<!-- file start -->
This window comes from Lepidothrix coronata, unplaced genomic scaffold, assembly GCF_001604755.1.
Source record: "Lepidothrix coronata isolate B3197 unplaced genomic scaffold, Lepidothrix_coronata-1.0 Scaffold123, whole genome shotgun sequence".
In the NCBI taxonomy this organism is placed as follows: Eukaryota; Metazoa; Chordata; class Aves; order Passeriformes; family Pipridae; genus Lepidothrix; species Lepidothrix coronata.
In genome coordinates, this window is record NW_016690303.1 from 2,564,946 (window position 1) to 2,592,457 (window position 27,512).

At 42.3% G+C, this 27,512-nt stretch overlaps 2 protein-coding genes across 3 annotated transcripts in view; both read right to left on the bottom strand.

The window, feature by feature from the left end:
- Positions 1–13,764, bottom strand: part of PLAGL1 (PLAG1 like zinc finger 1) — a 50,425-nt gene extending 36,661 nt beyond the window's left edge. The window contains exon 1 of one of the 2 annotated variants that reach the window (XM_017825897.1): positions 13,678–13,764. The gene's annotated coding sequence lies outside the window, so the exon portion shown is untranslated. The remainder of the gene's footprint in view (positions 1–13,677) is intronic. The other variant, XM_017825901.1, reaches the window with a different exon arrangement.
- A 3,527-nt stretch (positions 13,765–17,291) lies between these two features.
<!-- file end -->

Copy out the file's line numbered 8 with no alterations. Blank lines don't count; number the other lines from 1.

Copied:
- A 3,527-nt stretch (positions 13,765–17,291) lies between these two features.